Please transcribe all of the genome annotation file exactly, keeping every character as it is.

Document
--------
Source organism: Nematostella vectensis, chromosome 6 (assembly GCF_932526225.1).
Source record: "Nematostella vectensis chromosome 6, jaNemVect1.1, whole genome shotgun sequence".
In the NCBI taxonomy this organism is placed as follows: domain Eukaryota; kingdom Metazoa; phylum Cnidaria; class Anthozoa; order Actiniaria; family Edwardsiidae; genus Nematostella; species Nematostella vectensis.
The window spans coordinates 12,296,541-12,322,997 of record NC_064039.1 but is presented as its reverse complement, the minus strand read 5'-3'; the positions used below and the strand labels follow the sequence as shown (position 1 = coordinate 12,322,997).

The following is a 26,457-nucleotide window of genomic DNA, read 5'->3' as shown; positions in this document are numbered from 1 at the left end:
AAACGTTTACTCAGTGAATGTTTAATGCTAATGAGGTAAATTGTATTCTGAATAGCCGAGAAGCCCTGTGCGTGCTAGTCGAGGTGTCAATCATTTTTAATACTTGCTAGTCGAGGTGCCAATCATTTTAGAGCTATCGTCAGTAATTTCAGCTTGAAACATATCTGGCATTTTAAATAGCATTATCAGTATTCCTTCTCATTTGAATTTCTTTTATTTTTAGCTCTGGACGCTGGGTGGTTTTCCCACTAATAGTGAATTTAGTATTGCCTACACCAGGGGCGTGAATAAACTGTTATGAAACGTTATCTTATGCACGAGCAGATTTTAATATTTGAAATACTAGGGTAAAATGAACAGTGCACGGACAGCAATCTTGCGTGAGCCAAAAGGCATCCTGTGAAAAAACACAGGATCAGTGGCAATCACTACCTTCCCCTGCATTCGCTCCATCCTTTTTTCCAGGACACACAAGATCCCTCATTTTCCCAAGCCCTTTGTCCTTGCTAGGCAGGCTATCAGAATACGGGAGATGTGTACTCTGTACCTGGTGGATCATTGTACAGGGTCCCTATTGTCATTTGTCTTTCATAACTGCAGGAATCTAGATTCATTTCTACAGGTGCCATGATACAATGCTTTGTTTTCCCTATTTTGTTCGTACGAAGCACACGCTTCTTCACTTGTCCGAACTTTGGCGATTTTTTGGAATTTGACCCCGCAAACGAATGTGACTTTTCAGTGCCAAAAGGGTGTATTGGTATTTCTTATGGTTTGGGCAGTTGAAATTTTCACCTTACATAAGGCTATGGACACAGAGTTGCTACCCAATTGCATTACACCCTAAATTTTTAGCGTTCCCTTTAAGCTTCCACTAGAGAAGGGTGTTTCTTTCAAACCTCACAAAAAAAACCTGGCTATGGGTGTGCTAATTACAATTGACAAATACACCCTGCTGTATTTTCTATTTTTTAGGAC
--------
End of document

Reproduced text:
Source organism: Nematostella vectensis, chromosome 6 (assembly GCF_932526225.1).
Source record: "Nematostella vectensis chromosome 6, jaNemVect1.1, whole genome shotgun sequence".
In the NCBI taxonomy this organism is placed as follows: domain Eukaryota; kingdom Metazoa; phylum Cnidaria; class Anthozoa; order Actiniaria; family Edwardsiidae; genus Nematostella; species Nematostella vectensis.
The window spans coordinates 12,296,541-12,322,997 of record NC_064039.1 but is presented as its reverse complement, the minus strand read 5'-3'; the positions used below and the strand labels follow the sequence as shown (position 1 = coordinate 12,322,997).

The following is a 26,457-nucleotide window of genomic DNA, read 5'->3' as shown; positions in this document are numbered from 1 at the left end:
AAACGTTTACTCAGTGAATGTTTAATGCTAATGAGGTAAATTGTATTCTGAATAGCCGAGAAGCCCTGTGCGTGCTAGTCGAGGTGTCAATCATTTTTAATACTTGCTAGTCGAGGTGCCAATCATTTTAGAGCTATCGTCAGTAATTTCAGCTTGAAACATATCTGGCATTTTAAATAGCATTATCAGTATTCCTTCTCATTTGAATTTCTTTTATTTTTAGCTCTGGACGCTGGGTGGTTTTCCCACTAATAGTGAATTTAGTATTGCCTACACCAGGGGCGTGAATAAACTGTTATGAAACGTTATCTTATGCACGAGCAGATTTTAATATTTGAAATACTAGGGTAAAATGAACAGTGCACGGACAGCAATCTTGCGTGAGCCAAAAGGCATCCTGTGAAAAAACACAGGATCAGTGGCAATCACTACCTTCCCCTGCATTCGCTCCATCCTTTTTTCCAGGACACACAAGATCCCTCATTTTCCCAAGCCCTTTGTCCTTGCTAGGCAGGCTATCAGAATACGGGAGATGTGTACTCTGTACCTGGTGGATCATTGTACAGGGTCCCTATTGTCATTTGTCTTTCATAACTGCAGGAATCTAGATTCATTTCTACAGGTGCCATGATACAATGCTTTGTTTTCCCTATTTTGTTCGTACGAAGCACACGCTTCTTCACTTGTCCGAACTTTGGCGATTTTTTGGAATTTGACCCCGCAAACGAATGTGACTTTTCAGTGCCAAAAGGGTGTATTGGTATTTCTTATGGTTTGGGCAGTTGAAATTTTCACCTTACATAAGGCTATGGACACAGAGTTGCTACCCAATTGCATTACACCCTAAATTTTTAGCGTTCCCTTTAAGCTTCCACTAGAGAAGGGTGTTTCTTTCAAACCTCACAAAAAAAACCTGGCTATGGGTGTGCTAATTACAATTGACAAATACACCCTGCTGTATTTTCTATTTTTTAGGAC